BHUBANESWAR: India evacuated half a million people as massive Cyclone Phailin closed in on the impoverished east coast Saturday, with winds already uprooting trees and tearing into flimsy homes.
The storm packed gusts of up to 240 kilometres per hour (150 miles per hour) as it churned over the Bay of Bengal, making it potentially the most powerful cyclone to hit the area since 1999, when more than 8,000 died, the Indian weather office said.
“The very severe cyclonic storm Phailin is moving menacingly towards the coast,” special relief commissioner for the state of Orissa, Pradipta Mohapatra told AFP.
Authorities said they expected a three-metre (10-foot) storm surge when the eye of the cyclone strikes after nightfall, with torrential rain also threatening floods in low-lying areas.
“I’ve got faint memories of the 1999 super cyclone,” nervous 23-year-old student engineer Apurva Abhijeeta told AFP from the coastal town of Puri, 70 kilometres from state capital Bhubaneswar.
“I dread this Phailin. It’s as if the world is coming to an end.”
Heavy waves pounded the coast as terrified locals made their way to solid buildings, cramming into packed rickshaws and buses as they travelled. Relief efforts were under way, with free food being served in shelters.
Food stockpiling began earlier in the week as Phailin gathered strength dramatically, with many shops stripped bare before they closed on Saturday afternoon.
In Visakhapatnam, further south on the coast of neighbouring Andhra Pradesh state, fishermen frantically sought to secure their boats while others admired the rough surf.
Large boats could be seen anchored out at sea, while the biggest port in the affected area, in Paradip, has shut down.
An AFP correspondent on the last flight to arrive in Bhubaneswar before the airport shut described how the plane aborted the first attempted landing in shearing winds and pounding rain.
Officials put the number of people who have been evacuated from the coastal areas of Orissa and Andhra Pradesh at around half a million.
“Approximately half a million people have been evacuated so far, including 1 lakh (100,000) in Andhra Pradesh,” National Disaster Management Agency (NDMA) spokeswoman Tripti Parule told AFP.
Officials in the neighbouring state of West Bengal said hotels along the coast had been told to evacuate while Krishna Ram Pisda, the relief commissioner in Chhattisgarh state, said authorities would empty some of their dams into rivers to avert possible flooding.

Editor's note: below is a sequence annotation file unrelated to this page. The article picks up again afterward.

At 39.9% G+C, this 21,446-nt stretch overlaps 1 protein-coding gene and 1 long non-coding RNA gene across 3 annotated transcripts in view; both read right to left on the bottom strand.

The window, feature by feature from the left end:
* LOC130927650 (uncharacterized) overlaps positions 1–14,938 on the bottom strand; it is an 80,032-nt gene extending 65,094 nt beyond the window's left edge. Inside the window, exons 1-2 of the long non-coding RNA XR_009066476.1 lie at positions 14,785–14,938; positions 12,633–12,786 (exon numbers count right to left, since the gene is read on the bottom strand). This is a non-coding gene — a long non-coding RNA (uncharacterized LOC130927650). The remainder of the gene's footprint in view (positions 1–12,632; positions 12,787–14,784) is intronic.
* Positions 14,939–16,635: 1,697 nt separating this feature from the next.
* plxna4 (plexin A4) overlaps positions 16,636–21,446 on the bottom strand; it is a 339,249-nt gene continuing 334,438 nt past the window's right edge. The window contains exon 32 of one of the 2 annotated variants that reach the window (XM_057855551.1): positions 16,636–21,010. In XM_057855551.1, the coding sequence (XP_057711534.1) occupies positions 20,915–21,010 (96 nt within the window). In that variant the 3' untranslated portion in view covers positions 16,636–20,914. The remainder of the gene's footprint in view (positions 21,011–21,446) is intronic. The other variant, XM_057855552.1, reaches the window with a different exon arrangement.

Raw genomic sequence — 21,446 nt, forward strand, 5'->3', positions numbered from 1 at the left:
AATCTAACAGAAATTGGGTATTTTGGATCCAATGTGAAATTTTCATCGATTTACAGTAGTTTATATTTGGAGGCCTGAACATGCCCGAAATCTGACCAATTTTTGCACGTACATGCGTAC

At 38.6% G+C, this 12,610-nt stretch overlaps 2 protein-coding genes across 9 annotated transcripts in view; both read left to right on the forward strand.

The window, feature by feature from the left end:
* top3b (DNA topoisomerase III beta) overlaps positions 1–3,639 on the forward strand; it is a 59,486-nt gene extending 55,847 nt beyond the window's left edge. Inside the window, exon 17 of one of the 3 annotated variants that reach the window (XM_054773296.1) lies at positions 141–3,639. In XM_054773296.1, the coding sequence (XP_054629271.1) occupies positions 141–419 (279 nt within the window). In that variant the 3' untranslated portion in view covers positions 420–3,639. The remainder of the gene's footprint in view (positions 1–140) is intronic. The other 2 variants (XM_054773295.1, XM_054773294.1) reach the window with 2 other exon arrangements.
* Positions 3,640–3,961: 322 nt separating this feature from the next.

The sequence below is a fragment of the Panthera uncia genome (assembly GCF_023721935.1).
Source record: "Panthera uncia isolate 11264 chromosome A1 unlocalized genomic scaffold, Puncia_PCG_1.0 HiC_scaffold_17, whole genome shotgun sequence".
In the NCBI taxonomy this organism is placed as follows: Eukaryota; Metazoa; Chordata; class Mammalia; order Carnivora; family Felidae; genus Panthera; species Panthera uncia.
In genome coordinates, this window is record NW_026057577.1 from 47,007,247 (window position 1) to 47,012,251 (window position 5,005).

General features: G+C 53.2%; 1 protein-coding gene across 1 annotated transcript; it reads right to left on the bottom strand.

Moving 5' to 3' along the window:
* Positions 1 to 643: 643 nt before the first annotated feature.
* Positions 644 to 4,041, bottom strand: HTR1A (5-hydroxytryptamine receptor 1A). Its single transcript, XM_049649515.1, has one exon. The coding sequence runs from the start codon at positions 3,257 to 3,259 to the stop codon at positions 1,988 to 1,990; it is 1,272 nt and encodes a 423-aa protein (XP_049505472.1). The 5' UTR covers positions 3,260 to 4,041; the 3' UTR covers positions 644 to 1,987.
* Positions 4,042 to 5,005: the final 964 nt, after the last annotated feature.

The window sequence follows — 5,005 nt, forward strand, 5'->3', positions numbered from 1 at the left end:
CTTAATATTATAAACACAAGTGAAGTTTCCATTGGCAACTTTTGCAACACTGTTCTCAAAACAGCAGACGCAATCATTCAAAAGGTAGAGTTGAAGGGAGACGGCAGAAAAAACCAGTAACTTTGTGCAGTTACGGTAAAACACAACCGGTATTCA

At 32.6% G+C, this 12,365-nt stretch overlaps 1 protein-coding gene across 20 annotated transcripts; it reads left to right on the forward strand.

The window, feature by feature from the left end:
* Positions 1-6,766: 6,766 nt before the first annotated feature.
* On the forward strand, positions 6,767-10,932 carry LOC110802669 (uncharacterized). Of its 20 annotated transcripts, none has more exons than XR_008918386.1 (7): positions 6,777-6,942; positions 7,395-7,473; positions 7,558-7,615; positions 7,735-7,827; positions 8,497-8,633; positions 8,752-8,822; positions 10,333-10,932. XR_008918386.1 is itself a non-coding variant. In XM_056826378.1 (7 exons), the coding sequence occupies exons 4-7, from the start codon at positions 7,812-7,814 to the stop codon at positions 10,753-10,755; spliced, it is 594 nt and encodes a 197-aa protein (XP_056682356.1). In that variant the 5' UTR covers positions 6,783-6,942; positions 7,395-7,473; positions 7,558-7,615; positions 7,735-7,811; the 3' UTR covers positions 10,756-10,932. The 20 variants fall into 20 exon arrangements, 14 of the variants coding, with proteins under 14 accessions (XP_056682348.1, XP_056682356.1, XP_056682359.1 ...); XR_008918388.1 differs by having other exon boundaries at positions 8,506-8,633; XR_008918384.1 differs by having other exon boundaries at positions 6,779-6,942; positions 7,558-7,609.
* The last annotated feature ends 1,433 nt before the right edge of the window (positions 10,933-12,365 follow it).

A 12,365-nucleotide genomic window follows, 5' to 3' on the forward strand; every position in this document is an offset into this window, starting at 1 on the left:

Parule said the storm was expected to make landfall at about 8:00 pm (1430 GMT).
The agency’s vice-chairman Marri Shashidhar Reddy told a news conference it was one of the biggest evacuations in India’s history, and had been aided by improved early warning systems.
“We will be on a war footing,” he said in New Delhi.
Authorities were still rushing to get people out of the storm’s path, even those who were reluctant to move.
In the seaside town of Gopalpur, which is expected to be one of the worst affected areas, women and children were the first to pack into shelters, schools and public buildings, where they lay on mats.
The Indian Red Cross Society also had disaster response teams ready while the air force, fresh from helping evacuate thousands from floods in the Himalayas in June, flew in food and medical supplies to Bhubaneswar.
Sandeep Rai Rathore, inspector general of the army’s National Disaster Response Force, said 1,200 of the unit’s troops had been sent to Orissa and a further 500 to Andhra Pradesh.
While the storm is still technically one notch below the most powerful category of “super cyclone”, the India Meteorological Department sounded its highest “red alert” on Saturday morning.
Some foreign forecasters believe Phailin, which means “Sapphire” in Thai, is more intense than Indian experts are predicting.
The US Navy’s Joint Typhoon Warning Center said gusts could reach as high as 315 kilometres an hour.
It is set to strike the same coastal area that was hit badly in 1999, a region mostly populated with fishermen and small-scale farmers who live in flimsy huts with thatched roofs or shanties.
It took years for crop yields to recover after soil was contaminated by saltwater during the 1999 cyclone, leaving the state dependent on aid.
That storm had higher wind speeds and a larger storm surge — six metres — than being currently predicted by the Indian weather office.
A government report on the 1999 disaster put the death toll at 8,243 and said 445,000 livestock perished.
Authorities have said they are better prepared this time around.
The Orissa government said it was setting a “zero casualty target” in the state of close to 40 million people, and was seeking “100 percent” evacuation of people in the worst-affected areas.
Mahesh Palawat, chief meteorologist at Skymet, India’s largest private weather forecaster, said authorities appeared better prepared this time.
“The devastation will be much less than the 1999 cyclone… They had three-four days at their disposal,” he told AFP.
Some of the deadliest storms in history have formed in the Bay of Bengal, including one in 1970 that killed hundreds of thousands of people in modern-day Bangladesh.